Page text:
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Tuesday, September 02, 2014

 

Meet Kimberly Malanczuk, Winter 2014 Flash Fiction Runner Up



Please give a warm welcome to Kimberly Malanczuk! Kimberly is a runner-up in WOW’s Winter 2014Flash Fiction contest. She entered with a fun little story inspired by the area in which she grew up, complete with a Gothic church, a graveyard, and a mischievous little girl. Please enjoy reading The Churchyard, and come back to learn more about Kimberly.

Kimberly’s Bio:
At four-years-old, I knew I wanted to write stories and books. I loved reading. Little Golden Books, The Wonderful Worlds of Walt Disney, Uncle Wiggily, and The Complete Fairy Tales of the Brothers Grimm filled my bedroom. Madeleine L’Engle, Edgar Allen Poe, Charles Dickens, and John Knowles further molded my fascination with story.

My career path led me to journalism and high-tech public relations in Silicon Valley, where I worked as a reporter and Editor-In-Chief of a weekly newspaper and later developed communications strategy for high-tech companies. I am finally shifting gears and returning to my first love—creative writing—where I endeavor to write middle-grade fictional fantasy and spiritual non-fiction. At the moment, short form fiction with a supernatural twist enchants me.

When not writing, I am either playing on the Capitola Beach with my husband or directing the public relations efforts of South Bay Writers, the Silicon Valley Branch of the 100-year-old California Writers Club.


WOW: Hi Kimberly, congratulations on being one of our wonderful runners-up in the WOW Winter 2014 Flash Fiction Contest! I’ve read The Churchyard several times and enjoyed the supernatural twist. What was your inspiration?

Kimberly: Two colonial-era churches located in Dumont and Bergenfield, New Jersey. I chose the name and street corner of one and the visual location of the other. South Presbyterian Church looks quite ominous, especially in autumn at dusk. When I was a youngster, my parents would drive past the church on the way to my grandmother’s house. I would look through the car window at the weathered stone building and the skinny, tilted old slabs and imagine the unseen ghosts who wandered there at night. We were only 45 minutes from Sleepy Hollow, so I grew up fascinated by the haunted legends of the area. It had been years since I’d been back East and I recently made the trip. When I saw the church and Cooper’s Pond, I knew I had to use both as a short story backdrop.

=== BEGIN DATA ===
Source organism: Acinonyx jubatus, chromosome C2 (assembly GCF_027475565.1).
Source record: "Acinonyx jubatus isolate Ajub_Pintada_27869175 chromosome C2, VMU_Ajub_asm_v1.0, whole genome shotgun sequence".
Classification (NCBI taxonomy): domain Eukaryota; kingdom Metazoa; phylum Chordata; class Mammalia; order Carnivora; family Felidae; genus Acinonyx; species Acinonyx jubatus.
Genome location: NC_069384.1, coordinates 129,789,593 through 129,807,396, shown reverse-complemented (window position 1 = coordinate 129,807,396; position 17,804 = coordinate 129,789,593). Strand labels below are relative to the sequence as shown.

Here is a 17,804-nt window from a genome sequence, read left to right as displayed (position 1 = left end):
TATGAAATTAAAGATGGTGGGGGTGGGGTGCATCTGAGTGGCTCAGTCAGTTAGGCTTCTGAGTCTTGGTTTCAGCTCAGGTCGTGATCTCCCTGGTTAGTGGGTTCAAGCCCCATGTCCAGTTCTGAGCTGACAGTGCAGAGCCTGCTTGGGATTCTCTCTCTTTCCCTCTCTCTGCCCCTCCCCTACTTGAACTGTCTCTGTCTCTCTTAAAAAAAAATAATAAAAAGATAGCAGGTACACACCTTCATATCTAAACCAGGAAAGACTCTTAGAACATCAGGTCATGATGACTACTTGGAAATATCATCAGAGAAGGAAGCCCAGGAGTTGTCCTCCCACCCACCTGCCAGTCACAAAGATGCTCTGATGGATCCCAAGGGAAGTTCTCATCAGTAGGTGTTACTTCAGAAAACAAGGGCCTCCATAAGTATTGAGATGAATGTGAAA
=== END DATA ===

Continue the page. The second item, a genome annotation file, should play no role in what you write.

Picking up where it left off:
WOW: I can see how being surrounded by all that history, and the stories, would lend to being a writer! What is it about short form fiction that excites you?

Kimberly: I enjoy writing a short, tight story arc. Short fiction allows me to quickly switch gears and pursue different story genres—a remnant of my journalism experience.

WOW:  After a career in corporate America, what stumbling blocks have you faced switching to the life of a fiction writer?

Kimberly: Isolation. I talk a lot to my fish. He and I are quite close now, except that he tends to be a bit of a critic.

WOW: Well, I’m afraid they aren’t known for their warm personalities (smile). I’m sure he’s just trying to encourage you to put you best fin, er…foot, forward.

What are your thoughts on today’s children stories compared to those you grew up loving?

Kimberly: Writing styles have changed significantly over the generations. For example, Diary of a Wimpy Kid versus Uncle Wiggily, a story series first published in the Newark News in 1910. Today’s stories are more abrupt and to the point. The older stories are a bit more verbose in language and explanation. But a good story is still a good story. A majority of my childhood books remains on my bookshelf and I periodically take one down, dust it off, and give it a read. I think those will always be my favorites—they had such a profound impact on me when the garden of my mind was first being seeded.

WOW: We’d love to hear more about your writing; do you have a work in progress you would like to share?

Kimberly: I’m working on a middle-grade fantasy novel that is as exciting as it is daunting. Too many fun storylines to pursue. Narrowing the choices is difficult.

WOW: I hope you’ll share it with us once you’re finished; I’d love to read it! Thank you so much for visiting with us today and best wishes on your novel.

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